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The Daily Dispatch: March 9, 1863., [Electronic resource] 1 1 Browse Search
Raphael Semmes, Memoirs of Service Afloat During the War Between the States 1 1 Browse Search
The Daily Dispatch: October 10, 1863., [Electronic resource] 1 1 Browse Search
Southern Historical Society Papers, Volume 3. (ed. Reverend J. William Jones) 1 1 Browse Search
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Harper's Encyclopedia of United States History (ed. Benson Lossing), Pomeroy, Seth 1706- (search)
Pomeroy, Seth 1706- Military officer; born in Northampton, Mass., May 20, 1706; became a gunsmith; was a captain in the provincial army of Massachusetts in 1744; and was at the capture of Louisburg in 1745. In 1775 he took command of Colonel Williams's regiment, after his death, in the battle of Lake George. In 1774-75 he was a delegate to the Provincial Congress, and was chosen a brigadier-general of militia in February, 1775, but fought as a private soldier at the battle of Bunker (Breed's) Hill. On his appointment as senior brigadier-general of the Continental army, some difficulty arose about rank, when he resigned and retired to his farm; but when, late in 1776, New Jersey was invaded by the British, he again took the field, and at the head of militia marched to the Hudson River, at Peekskill, where he died, Feb. 19, 1777.
Harper's Encyclopedia of United States History (ed. Benson Lossing), Quebec. (search)
audreuil, at Montreal, advised of the movement, had sent out Jesuit missionaries and other agents to gather Indian allies, and, hastening to Quebec, strengthened the fortifications there. So enthusi- Old town and ramparts, Quebec. astic were the people in preparing for defence that women worked on the forts. Another expedition for the capture of Quebec was fitted out in the spring of 1759, and placed under the command of Gen. James Wolfe, then only thirty-three years of age. He left Louisburg with 8,000 troops, in transports, under a convoy of twenty-two line-of-battle ships and as many frigates and smaller armed vessels, commanded by Admirals Holmes and Saunders. On June 27 he landed his troops on the Isle of Orleans. Quebec occupied a strong position for defence against attack. It consisted of an upper and a lower town on a point of land at the confluence of the St. Lawrence and its tributary the St. Charles. The lower town was built on a narrow beach at the water's edg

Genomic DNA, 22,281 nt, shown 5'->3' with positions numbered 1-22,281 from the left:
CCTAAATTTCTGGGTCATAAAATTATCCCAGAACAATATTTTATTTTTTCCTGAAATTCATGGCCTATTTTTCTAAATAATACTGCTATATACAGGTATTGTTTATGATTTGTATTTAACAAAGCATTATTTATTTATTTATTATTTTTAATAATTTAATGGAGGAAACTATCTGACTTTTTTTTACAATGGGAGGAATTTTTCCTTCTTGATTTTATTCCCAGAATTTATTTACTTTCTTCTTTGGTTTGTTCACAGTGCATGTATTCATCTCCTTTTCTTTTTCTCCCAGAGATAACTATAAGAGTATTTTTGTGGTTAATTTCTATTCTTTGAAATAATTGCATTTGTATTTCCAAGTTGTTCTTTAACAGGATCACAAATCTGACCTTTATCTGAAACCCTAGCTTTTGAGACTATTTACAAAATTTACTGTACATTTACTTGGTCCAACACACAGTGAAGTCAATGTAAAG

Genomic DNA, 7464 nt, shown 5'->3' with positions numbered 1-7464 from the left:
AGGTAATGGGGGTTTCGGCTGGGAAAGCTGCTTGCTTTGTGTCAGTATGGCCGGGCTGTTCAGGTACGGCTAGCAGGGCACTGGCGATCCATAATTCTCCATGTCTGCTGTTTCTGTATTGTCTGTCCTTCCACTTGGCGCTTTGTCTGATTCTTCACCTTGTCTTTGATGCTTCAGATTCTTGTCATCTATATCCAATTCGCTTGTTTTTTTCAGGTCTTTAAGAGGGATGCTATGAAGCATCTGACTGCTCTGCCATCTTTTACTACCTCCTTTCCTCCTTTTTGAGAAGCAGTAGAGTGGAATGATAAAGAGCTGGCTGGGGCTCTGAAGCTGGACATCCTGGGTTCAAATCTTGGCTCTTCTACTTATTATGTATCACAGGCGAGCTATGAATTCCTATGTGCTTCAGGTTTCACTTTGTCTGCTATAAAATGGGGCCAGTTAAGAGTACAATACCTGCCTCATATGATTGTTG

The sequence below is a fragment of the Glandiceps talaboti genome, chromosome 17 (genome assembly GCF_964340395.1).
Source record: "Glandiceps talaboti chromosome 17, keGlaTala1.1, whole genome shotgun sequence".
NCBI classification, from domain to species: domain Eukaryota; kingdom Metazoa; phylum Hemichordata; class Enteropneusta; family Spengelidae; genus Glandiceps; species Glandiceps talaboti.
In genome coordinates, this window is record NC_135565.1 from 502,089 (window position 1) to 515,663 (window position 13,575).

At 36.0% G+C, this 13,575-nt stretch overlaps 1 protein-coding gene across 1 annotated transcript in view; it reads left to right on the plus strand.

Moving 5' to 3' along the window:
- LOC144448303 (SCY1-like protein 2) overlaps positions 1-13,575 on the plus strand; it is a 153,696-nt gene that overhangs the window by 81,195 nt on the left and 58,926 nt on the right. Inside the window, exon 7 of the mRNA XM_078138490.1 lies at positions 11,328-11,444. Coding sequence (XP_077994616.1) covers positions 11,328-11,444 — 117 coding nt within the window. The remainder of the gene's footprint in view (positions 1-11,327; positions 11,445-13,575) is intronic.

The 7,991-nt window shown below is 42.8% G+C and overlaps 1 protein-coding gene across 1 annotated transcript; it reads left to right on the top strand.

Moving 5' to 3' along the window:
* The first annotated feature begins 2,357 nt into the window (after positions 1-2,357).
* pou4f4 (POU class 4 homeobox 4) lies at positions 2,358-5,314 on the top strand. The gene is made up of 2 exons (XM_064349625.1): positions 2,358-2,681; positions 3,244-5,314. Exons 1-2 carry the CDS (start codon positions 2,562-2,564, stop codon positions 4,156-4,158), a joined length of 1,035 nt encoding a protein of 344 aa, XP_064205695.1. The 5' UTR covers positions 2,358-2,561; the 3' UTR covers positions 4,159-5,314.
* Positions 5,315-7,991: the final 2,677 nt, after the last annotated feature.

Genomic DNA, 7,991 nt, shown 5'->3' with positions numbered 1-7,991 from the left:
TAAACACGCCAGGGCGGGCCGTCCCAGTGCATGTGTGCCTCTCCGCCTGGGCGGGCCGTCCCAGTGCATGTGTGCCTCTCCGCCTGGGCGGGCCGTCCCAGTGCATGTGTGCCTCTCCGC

Harper's Encyclopedia of United States History (ed. Benson Lossing), Robertson, James 1742-1814 (search)
on, the founder of Nashville, was born in Virginia, 28th June, 1742. Died 1st September, 1814. Charlotte R., wife of James Robertson, was born in North Carolina, 2d January, 1751. Died 11th June, 1843. Their son Dr. Felix Robertson, who was born in the fort, and the first white child whose birth was in west Tennessee, died at Nashville in 1864. Royal governor, born in Fifeshire, Scotland, about 1710; was deputy-quartermaster under General Abercrombie in 1758; was at the capture of Louisburg; and accompanied Amherst to Lake Champlain in 1759. He took part in the expedition against Martinique in 1762, and was afterwards stationed in New York. At Boston, in 1775, he was made major-general, Jan. 1, 1776, and at the evacuation of that city he shared in the plunder. He was in the battle of Long Island; was military governor of New York until his return to England; and, coming back, was commissioned military governor of the city of New York in May, 1779, and remained such until A
Harper's Encyclopedia of United States History (ed. Benson Lossing), St. Clair, Arthur 1734-1818 (search)
St. Clair, Arthur 1734-1818 Military officer; born in Thurso, Caithness, Scotland, in 1734; was a grandson of the Earl of Roslyn, and was educated at the University of Edinburgh. He studied medicine under the celebrated Hunter, of London, but inheriting a large sum of money from his mother, he purchased an ensign's commission in a regiment of foot (May 13, 1757) and came in Boscawen's fleet to America in 1758. He was with Amherst at the capture of Louisburg, and, promoted to lieutenant in April, 1759, distinguished himself, under Wolfe, at Quebec. In May, 1760, he married, at Boston, a half-sister of Governor Bowdoin; resigned his commission in 1762, and in 1764 settled in Ligonier Valley, Pa., where he established mills and built a fine dwelling-house. Having held, by appointment. several civil offices of trust, he became a colonel of militia in 1775, and in the fall of that year accompanied Pennsylvania commissioners to treat with the Western Indians at Fort Pitt. As colo
Harper's Encyclopedia of United States History (ed. Benson Lossing), Shirley, William 1693- (search)
Shirley, William 1693- Colonial governor; born in Sussex, England, in 1693; was educated for the law; came to Boston in 1734, where he practised his profession. At the time he was appointed governor (1741) he was a commissioner for the settlement of the boundary between Massachusetts and Rhode Island. As governor he was superior to his contemporaries in the same office in America. He planned the expedition against Louisburg in 1745; and was appointed one of the commissioners at Paris (1750) for settling the limits of Acadia, or Nova Scotia, and other controverted rights of the English William Shirley. and French in America. In 1754 he made a treaty with the Eastern Indians and explored the Kennebec, erecting some forts upon its banks. In 1755 he was appointed commander-in-chief of the British forces in North America. The expedition against Fort Niagara was planned by him, and led as far as Oswego. In 1759 he was commissioned a lieutenant-general. He was governor of one